Utilize Technology to Create Wellness Services That Stand Out

Woman on iPhone

(Editors' Note: This article was part of Club Industry's April 2019 "Wellness Integration in 2019" report. You can download the full free report here.)

The demand for “on-demand” is at an all-time high, especially in the fitness industry. An estimated 18 percent of health clubs now offer their clients a virtual option, according to a 2018 study by ClubIntel. This gives clients the flexibility to meet with personal trainers or take group fitness classes when and where they want.

Although the thought of working out from home may bring back memories of Jane Fonda or Richard Simmons VHS tapes, the latest offerings are smarter, sleeker and more sophisticated. Many offer a mix of live and on-demand content and include personalized features like one-on-one video chats with trainers or access to wellness experts like health coaches or clinical psychologists.

The resurgence of on-demand workouts began almost a decade ago, and it has taken off since then with the rate of health and fitness app usage growing 87 percent faster than that of other industries. Consumers aren’t the only ones benefiting from this trend. Virtual offerings help clubs grow their business by reaching customers beyond their normal radius. Businesses are also easily able to offer new lines of service, such as wellness programming, with minimal overhead.

Many, including myself, would argue that this trend has already transformed the fitness industry. If you’re not offering a virtual option today, now is the time to start. However, with on-demand platforms becoming the norm, the big question is: How do you make yours stand out?

Design a Wellness Program That Goes Beyond Fitness

Fitness is only part of the wellness equation; nutrition and lifestyle modification are also key components. Clients who maintain a healthy diet can see even greater gains than those who only focus on exercise. Similarly, clients who can identify barriers preventing them from living a healthy lifestyle—and take action—are much more successful than those who do not. You can help your clients improve results and differentiate your business by incorporating nutrition counseling, diet tracking, lifestyle-modification coaching and other wellness offerings into your virtual program.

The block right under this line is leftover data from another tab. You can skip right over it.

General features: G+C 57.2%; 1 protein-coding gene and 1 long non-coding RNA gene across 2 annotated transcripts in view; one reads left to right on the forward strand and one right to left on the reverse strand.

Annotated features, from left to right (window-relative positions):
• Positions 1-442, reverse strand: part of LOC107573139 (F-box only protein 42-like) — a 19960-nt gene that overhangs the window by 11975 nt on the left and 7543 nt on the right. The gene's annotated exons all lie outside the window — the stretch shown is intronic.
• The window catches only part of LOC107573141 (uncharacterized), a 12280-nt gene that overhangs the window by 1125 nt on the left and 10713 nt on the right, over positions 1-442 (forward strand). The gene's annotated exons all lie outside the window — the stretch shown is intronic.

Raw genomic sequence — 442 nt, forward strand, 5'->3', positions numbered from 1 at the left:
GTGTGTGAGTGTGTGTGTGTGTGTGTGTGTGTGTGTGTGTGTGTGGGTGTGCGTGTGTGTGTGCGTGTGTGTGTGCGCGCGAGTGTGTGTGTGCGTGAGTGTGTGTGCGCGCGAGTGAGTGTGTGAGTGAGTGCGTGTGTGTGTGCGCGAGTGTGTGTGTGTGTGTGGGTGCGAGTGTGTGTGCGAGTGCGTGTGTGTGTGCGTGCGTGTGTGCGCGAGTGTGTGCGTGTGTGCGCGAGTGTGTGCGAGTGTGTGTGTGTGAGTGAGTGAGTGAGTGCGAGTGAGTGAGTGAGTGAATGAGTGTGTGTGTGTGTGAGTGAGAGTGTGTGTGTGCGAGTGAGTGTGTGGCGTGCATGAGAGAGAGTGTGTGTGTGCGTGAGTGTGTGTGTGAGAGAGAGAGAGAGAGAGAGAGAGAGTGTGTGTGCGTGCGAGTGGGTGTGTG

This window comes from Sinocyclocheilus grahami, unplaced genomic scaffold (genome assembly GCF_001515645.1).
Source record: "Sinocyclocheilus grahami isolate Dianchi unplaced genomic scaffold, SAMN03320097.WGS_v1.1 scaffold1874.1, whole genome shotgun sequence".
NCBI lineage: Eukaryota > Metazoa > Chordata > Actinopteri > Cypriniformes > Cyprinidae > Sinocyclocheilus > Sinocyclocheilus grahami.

Incorporate AI

Aside from the on-demand trend, there has also been a growing buzz in recent months about artificial intelligence (AI) and the power it could have in the fitness and wellness worlds. AI can be used to give end users a more personalized experience, which enhances overall engagement. AI can also be used to expedite the creative development process, such as by using machine learning to generate workout plans based on a user’s history, preferences and goals. AI is hot right now. If you can incorporate this into your platform, you are going to pique the interest of potential new clients and see greater satisfaction among existing ones.

Create Connections Between the Real and the Virtual

One reason that gym goers (especially boutique studio clients) actually get up and go to their facility is for the community that they find there. Workouts are opportunities to meet new people, and having a sense of community has been shown to improve one’s overall well-being. If you can find a way to translate any of this camaraderie into your virtual programming, you’ll be one step ahead of the rest.


Jillian Bridgette Cohen is the co-founder and CEO of Virtual Health Partners, a health tech startup that offers live and on-demand nutrition, fitness and lifestyle modification within a contained ecosphere of virtual support. VHP’s proprietary digital health and wellness platform, VHPGO, is available to clients through an exclusive network of participating partners. Cohen has more than 15 years of experience in the medical industry and was responsible for the multi-million-dollar growth of three other startups before founding VHP.

This article was created in collaboration with the sponsoring company and our sales and marketing team. The editorial team does not contribute.